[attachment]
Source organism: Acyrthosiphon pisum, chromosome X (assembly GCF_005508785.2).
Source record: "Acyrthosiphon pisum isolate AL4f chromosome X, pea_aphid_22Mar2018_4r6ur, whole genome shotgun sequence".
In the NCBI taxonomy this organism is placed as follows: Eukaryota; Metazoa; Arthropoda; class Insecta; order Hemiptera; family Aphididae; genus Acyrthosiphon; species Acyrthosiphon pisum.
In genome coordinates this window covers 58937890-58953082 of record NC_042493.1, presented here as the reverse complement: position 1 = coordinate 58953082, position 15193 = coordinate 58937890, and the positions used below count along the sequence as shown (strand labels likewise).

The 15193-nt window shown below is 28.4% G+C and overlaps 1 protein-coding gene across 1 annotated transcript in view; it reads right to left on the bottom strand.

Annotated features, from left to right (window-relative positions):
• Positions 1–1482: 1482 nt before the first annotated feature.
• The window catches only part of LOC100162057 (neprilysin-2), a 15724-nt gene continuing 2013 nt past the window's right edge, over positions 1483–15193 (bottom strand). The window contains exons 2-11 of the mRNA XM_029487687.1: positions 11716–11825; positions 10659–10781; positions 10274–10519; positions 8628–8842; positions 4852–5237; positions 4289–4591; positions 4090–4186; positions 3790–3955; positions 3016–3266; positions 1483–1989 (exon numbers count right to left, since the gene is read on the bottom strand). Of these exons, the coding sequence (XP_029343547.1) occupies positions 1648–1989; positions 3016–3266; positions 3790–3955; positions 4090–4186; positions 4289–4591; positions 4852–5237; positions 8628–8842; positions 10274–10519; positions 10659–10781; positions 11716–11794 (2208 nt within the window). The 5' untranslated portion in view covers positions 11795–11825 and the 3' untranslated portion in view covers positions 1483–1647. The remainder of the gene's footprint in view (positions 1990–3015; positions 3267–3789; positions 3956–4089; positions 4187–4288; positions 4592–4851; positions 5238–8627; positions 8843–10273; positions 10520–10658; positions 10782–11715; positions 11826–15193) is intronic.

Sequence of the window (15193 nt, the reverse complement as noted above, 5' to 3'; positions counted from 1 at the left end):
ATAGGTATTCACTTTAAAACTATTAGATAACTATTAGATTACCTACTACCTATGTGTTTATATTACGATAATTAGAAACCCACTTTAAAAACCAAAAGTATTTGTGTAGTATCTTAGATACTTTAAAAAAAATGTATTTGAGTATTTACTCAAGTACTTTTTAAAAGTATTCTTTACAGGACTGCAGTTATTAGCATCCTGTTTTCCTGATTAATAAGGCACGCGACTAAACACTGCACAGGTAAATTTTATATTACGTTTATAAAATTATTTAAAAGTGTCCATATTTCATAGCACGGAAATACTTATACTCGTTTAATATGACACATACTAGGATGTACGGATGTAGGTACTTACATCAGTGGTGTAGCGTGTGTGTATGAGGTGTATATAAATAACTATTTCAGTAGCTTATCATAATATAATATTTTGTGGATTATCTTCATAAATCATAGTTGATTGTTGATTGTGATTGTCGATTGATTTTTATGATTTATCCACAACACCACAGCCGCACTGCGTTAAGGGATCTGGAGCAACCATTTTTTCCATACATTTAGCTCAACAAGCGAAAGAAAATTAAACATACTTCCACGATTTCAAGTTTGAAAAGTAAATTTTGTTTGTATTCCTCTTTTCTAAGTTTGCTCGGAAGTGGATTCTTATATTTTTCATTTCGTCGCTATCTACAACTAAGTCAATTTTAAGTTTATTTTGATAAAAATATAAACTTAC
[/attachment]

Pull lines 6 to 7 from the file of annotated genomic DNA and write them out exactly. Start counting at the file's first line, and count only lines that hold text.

Annotated features, from left to right (window-relative positions):
• Positions 1–1482: 1482 nt before the first annotated feature.